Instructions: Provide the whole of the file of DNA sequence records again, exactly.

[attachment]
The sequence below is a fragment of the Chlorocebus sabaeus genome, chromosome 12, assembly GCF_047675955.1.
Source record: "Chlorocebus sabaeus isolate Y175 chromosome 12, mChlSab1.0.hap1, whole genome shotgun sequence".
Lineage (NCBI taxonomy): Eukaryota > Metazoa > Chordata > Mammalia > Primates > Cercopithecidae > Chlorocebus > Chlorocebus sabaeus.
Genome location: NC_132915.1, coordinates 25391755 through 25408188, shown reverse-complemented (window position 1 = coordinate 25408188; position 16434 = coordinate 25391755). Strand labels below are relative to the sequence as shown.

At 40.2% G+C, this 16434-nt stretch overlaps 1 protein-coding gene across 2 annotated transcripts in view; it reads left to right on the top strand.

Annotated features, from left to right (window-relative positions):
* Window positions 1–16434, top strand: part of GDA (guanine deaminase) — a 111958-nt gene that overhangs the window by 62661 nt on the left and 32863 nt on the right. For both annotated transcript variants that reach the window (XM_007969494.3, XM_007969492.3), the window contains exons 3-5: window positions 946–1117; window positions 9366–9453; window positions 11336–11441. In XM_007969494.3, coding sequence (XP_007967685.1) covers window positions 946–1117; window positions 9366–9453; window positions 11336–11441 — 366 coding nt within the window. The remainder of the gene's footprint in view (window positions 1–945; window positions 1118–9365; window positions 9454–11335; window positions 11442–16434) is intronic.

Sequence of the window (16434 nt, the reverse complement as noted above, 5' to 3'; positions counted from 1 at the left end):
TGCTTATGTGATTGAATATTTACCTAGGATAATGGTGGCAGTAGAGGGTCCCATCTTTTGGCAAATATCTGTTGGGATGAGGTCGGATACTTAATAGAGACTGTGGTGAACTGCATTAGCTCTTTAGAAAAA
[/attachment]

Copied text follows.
The sequence below is a fragment of the Chlorocebus sabaeus genome, chromosome 12, assembly GCF_047675955.1.
Source record: "Chlorocebus sabaeus isolate Y175 chromosome 12, mChlSab1.0.hap1, whole genome shotgun sequence".
Lineage (NCBI taxonomy): Eukaryota > Metazoa > Chordata > Mammalia > Primates > Cercopithecidae > Chlorocebus > Chlorocebus sabaeus.
Genome location: NC_132915.1, coordinates 25391755 through 25408188, shown reverse-complemented (window position 1 = coordinate 25408188; position 16434 = coordinate 25391755). Strand labels below are relative to the sequence as shown.

At 40.2% G+C, this 16434-nt stretch overlaps 1 protein-coding gene across 2 annotated transcripts in view; it reads left to right on the top strand.

Annotated features, from left to right (window-relative positions):
* Window positions 1–16434, top strand: part of GDA (guanine deaminase) — a 111958-nt gene that overhangs the window by 62661 nt on the left and 32863 nt on the right. For both annotated transcript variants that reach the window (XM_007969494.3, XM_007969492.3), the window contains exons 3-5: window positions 946–1117; window positions 9366–9453; window positions 11336–11441. In XM_007969494.3, coding sequence (XP_007967685.1) covers window positions 946–1117; window positions 9366–9453; window positions 11336–11441 — 366 coding nt within the window. The remainder of the gene's footprint in view (window positions 1–945; window positions 1118–9365; window positions 9454–11335; window positions 11442–16434) is intronic.

Sequence of the window (16434 nt, the reverse complement as noted above, 5' to 3'; positions counted from 1 at the left end):
TGCTTATGTGATTGAATATTTACCTAGGATAATGGTGGCAGTAGAGGGTCCCATCTTTTGGCAAATATCTGTTGGGATGAGGTCGGATACTTAATAGAGACTGTGGTGAACTGCATTAGCTCTTTAGAAAAA